Making a Difference, One Person at a Time.
Grade School Signs
Kindergarten and First Grade
- Reading errors that show no connection to the sounds of the letters on the page–will say “puppy” instead of the written word “dog” on an illustrated page with a dog shown.
- Does not understand that words come apart
- Complains about how hard reading is, or “disappearing” when it is time to read
- A history of reading problems in parents or siblings.
- Cannot sound out even simple words like cat, map, nap.
- Does not associate letters with sounds, such as the letter b with the “b” sound
Activities and Life
- If you ask for a spoon, your child hands you a fork.
- Struggles with learning and naming numbers and the alphabet.
- Difficulty attaching labels to objects and symbols.
- Difficulty following directions- you ask your child to get his coat and shoes and he only brings a coat.
- Trouble following lengthy directions, may only hear the first and the last part.
Needs frequents reminders to follow rules and routines
Second Grade and Up Reading
- Very slow in acquiring reading skills. Reading is slow and awkward
- Trouble reading unfamiliar words, often making wild guesses because he cannot sound out the word
- Doesn’t seem to have a strategy for reading new words
- Avoids reading out loud
- Searches for a specific word and ends up using vague language, such as “stuff” or “thing” a lot, without naming the object?
- Pauses, hesitates, and/or uses lots of “umm’s” when speaking
- Confuses words that sound alike, such as saying “tornado” for “volcano,” substituting “lotion” for “ocean”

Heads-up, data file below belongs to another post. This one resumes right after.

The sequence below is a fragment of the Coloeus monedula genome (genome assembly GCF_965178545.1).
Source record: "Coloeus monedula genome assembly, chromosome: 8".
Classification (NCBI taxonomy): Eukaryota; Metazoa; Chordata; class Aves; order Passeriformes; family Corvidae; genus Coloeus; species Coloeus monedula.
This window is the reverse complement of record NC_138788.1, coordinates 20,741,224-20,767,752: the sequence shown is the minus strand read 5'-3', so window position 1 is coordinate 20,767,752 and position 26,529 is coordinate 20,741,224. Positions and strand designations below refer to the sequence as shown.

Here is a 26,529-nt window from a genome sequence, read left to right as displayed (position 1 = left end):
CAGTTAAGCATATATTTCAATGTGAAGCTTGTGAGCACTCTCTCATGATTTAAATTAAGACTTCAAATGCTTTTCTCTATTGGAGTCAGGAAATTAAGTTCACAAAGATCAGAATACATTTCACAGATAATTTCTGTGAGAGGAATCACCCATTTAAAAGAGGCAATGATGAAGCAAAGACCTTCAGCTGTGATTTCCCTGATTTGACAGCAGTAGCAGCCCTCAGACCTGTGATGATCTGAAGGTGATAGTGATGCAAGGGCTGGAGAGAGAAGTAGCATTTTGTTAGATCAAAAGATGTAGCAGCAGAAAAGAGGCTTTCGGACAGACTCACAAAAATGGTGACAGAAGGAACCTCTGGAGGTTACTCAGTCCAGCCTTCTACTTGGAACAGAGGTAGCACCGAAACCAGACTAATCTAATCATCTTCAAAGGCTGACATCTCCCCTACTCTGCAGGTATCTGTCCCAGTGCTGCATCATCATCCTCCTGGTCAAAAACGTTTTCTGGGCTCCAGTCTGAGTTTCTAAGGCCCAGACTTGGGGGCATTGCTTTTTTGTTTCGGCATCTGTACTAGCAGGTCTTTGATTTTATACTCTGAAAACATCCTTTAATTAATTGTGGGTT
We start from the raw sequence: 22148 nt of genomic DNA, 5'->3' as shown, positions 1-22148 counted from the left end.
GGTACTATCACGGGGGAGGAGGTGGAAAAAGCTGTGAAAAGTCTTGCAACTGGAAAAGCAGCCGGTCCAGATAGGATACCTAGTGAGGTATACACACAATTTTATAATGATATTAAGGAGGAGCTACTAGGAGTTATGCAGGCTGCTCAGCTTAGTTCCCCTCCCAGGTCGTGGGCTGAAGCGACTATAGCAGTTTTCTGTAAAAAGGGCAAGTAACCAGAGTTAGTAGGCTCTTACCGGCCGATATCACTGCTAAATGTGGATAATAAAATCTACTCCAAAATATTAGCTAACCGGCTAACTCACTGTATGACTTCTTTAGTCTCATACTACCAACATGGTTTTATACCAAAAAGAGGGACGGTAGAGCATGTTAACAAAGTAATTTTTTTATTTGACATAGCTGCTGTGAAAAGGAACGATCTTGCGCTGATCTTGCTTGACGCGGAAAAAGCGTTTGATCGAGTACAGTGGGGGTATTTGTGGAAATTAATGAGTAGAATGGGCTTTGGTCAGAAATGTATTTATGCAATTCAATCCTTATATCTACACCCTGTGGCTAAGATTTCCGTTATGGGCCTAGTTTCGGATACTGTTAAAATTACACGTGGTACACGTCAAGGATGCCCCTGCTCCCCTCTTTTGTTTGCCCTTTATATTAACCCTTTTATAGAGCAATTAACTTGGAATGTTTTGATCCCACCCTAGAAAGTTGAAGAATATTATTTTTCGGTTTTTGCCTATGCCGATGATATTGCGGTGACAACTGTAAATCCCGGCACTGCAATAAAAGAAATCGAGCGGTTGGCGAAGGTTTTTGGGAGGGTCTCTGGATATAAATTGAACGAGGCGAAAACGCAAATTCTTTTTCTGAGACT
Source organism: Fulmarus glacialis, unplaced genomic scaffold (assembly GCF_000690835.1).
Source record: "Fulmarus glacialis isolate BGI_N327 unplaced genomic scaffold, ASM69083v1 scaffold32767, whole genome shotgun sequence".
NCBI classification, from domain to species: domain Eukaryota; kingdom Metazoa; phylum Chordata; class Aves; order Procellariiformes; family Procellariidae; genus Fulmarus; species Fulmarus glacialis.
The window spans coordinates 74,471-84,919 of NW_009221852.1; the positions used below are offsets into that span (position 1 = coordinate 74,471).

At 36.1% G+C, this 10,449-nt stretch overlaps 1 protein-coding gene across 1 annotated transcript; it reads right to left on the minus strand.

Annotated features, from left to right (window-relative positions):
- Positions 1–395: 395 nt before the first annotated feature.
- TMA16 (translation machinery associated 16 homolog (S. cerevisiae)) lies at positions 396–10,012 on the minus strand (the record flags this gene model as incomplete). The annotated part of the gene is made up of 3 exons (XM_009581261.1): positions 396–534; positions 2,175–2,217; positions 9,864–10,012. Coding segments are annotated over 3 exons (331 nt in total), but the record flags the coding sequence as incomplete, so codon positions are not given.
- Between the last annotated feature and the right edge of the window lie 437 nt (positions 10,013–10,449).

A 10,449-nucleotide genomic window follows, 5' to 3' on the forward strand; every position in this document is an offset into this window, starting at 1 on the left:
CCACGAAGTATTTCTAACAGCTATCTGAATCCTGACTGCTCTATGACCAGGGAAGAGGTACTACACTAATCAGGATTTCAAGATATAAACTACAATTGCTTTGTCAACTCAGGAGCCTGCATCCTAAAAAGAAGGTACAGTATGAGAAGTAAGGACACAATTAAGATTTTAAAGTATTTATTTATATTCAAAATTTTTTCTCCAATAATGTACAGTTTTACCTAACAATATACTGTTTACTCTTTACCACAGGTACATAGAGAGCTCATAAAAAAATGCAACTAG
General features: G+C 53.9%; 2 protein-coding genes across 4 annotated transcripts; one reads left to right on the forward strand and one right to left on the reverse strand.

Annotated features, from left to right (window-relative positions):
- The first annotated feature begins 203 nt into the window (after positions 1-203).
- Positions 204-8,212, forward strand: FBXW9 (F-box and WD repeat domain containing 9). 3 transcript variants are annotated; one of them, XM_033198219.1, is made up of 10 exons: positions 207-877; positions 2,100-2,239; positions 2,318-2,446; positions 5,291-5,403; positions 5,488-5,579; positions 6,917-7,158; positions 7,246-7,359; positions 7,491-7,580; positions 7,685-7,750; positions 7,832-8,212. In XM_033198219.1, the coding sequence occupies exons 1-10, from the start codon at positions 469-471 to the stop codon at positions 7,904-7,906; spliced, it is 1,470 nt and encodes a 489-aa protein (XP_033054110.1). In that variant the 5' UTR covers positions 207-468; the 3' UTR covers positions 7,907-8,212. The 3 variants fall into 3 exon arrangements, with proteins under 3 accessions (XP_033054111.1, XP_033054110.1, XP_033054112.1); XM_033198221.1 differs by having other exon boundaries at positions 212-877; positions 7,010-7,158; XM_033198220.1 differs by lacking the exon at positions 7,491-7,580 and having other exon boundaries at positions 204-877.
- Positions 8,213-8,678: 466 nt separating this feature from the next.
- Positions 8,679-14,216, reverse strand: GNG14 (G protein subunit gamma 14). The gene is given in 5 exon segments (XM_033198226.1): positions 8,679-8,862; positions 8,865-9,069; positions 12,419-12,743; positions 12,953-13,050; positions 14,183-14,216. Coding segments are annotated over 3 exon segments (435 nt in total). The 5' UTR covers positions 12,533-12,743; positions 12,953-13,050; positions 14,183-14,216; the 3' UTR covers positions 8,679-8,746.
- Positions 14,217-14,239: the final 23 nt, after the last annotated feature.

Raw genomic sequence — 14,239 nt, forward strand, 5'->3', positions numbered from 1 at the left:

- Mispronunciation of long, unfamiliar, or complicated words
- Seems to need extra time to respond to questions.
Activities and Life
- Trouble with remembering dates, names, telephone numbers, random lists
- Has trouble finishing tests on time
Extreme difficulty learning a foreign language
Low self-esteem that may not be immediately visible
Source: Overcoming Dyslexia © Sally E. Shaywitz, M.D.
A great imagination
The ability to figure things out
Eager embrace of new ideas
Excellent comprehension of stories read or told to him
Excellent thinking skills: conceptualization, reasoning, imagination, abstraction
Learning that is accomplished best through meaning rather than rote memorization
Ability to get the “big picture”
A high level of understanding of what is read to him
The ability to read and to understand at a high level highly practiced words in a special area of interest; for example, words related to a hobby
Excellence in areas other than reading, such as math, computers, and visual arts, or in subjects, such as philosophy, biology, social studies, and creative writing
An advanced listening vocabulary.